There are other benefits:

  1. Simplicity: easy to self-administer for greater patient compliance

  2. Safety: no sharps injuries or disease transmission

  3. Painless Delivery: kids and needle phobics will rejoice

  4. Reduced Bio-hazardous Waste: no needles or empty vials to safely dispose of

  5. Environmental: microneedles will help reduce emissions associated with cold chain logistics and lower the carbon footprint of the pharmaceutical industry.

  6. Resolve vaccine wastage: dose sparing


A Dutch study summed it up nicely, noting microneedle “vaccination can offer important advantages such as dose sparing, pain-free immunization and avoidance of needle-stick injuries. Furthermore, it can extend the vaccination coverage in developing countries by potentially offering improved vaccine stability, reduction of vaccine wastage and of burden on trained personnel.”



Next-Generation Vaccine Delivery

The cold chain is not going away. Keeping drugs at stable temperatures and consistently delivering them without spoilage is paramount. As new medicines and treatments emerge, improving the cold chain is essential.


In 2017, the US Food and Drug Administration (FDA) approved 57 new drugs, 23 requiring refrigeration storage and transportation within temperatures between +2°C to +8°C. With more Cell and Gene Therapy (CGT) treatments gaining approval, cold chain management systems must meet those demands.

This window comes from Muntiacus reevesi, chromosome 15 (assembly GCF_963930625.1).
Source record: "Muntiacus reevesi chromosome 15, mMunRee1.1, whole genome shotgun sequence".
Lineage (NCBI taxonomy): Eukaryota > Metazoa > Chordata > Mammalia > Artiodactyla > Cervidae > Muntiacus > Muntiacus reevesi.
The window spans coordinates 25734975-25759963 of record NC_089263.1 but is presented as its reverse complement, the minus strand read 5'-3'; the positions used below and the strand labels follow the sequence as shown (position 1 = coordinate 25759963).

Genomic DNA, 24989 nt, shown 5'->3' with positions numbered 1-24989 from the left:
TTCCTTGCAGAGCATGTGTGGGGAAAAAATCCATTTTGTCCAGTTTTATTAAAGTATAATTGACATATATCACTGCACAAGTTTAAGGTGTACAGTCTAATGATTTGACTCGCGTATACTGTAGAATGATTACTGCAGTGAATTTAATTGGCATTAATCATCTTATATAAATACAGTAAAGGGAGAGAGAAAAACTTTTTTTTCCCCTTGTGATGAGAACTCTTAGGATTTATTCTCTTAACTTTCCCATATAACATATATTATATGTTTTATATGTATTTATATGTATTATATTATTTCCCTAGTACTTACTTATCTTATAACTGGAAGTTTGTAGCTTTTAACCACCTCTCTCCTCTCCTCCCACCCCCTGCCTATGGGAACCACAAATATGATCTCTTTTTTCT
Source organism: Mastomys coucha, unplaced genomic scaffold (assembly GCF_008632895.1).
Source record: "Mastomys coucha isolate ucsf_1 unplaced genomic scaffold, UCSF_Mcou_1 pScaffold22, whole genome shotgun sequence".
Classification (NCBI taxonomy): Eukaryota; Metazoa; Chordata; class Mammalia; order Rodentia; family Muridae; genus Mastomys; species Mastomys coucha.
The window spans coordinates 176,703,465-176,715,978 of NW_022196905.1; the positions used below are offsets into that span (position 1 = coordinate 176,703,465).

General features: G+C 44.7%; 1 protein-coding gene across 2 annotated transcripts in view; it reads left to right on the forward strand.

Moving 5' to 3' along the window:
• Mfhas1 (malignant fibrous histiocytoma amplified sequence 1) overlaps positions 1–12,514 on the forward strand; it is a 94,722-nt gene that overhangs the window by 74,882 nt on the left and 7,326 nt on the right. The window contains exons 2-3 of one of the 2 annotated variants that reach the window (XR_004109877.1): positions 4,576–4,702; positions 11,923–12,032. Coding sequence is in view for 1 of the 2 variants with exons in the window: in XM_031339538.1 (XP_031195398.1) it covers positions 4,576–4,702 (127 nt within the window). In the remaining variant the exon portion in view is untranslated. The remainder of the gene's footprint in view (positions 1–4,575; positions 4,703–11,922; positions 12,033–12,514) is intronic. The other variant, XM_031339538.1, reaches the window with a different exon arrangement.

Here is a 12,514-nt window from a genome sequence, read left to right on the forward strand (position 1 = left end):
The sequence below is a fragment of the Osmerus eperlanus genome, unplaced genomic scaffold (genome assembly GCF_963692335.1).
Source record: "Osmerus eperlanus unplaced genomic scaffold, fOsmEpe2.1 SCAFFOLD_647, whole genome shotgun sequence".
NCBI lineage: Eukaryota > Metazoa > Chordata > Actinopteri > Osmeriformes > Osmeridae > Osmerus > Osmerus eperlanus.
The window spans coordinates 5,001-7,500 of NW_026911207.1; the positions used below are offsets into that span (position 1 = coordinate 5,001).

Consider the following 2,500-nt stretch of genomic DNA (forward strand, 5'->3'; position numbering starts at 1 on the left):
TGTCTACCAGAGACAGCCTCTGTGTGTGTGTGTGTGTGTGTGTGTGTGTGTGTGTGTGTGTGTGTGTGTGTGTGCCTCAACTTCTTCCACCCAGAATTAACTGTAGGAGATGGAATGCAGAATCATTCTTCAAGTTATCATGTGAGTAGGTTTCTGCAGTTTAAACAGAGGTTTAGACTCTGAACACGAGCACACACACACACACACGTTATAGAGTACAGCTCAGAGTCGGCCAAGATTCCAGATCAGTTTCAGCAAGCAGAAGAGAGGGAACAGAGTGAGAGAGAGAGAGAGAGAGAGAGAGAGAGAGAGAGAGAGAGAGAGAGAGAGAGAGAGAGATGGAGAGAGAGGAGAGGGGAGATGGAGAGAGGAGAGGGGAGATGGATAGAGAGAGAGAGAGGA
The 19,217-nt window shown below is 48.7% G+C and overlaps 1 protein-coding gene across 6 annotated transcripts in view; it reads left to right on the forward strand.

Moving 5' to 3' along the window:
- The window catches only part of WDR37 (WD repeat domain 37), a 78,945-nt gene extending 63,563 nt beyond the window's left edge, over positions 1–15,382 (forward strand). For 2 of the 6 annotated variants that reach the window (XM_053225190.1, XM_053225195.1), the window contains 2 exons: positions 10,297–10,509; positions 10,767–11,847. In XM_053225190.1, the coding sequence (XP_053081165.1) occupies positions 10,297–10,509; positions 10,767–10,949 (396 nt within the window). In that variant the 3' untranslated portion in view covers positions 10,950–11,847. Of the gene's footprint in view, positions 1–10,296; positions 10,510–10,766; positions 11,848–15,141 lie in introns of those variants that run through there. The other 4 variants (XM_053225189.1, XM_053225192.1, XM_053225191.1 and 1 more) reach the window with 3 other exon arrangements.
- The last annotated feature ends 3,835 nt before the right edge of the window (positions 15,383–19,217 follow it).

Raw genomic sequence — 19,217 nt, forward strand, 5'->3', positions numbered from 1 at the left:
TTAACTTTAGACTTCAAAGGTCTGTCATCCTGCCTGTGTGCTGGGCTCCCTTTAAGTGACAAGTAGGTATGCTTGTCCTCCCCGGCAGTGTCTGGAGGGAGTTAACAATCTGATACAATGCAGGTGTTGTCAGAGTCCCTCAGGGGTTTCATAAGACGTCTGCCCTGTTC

Nonetheless, focusing on opportunities to reduce dependency on the cold chain is essential. Thermostable microneedles are a viable solution. They eliminate strict temperature controls and minimize shipping and storage costs.


Grand View Research valued the global microneedle market at USD 5.38 billion in 2022, with growth anticipated at a 7.4% compound annual growth rate (CAGR) from 2023 to 2030. The report highlights “a growing demand for microneedle drug delivery systems, owing to the availability of safer alternatives to conventional hypodermic injection, which is minimally invasive and enables pain-free administration.”


Microneedles will make vaccination and disease management programmes easier to implement and administer. Safe and easy application means less loss and more widespread, efficient delivery. Eliminating biohazardous waste has safety and environmental benefits.


More commercial microneedle products will democratize drug delivery globally.


Vaccine campaigns with microneedles will be the poster child of the future. When was the last time you saw a kid smile during inoculation? The next-generation image of vaccine delivery could be an authorized person applying a painless patch on the arms of smiling children.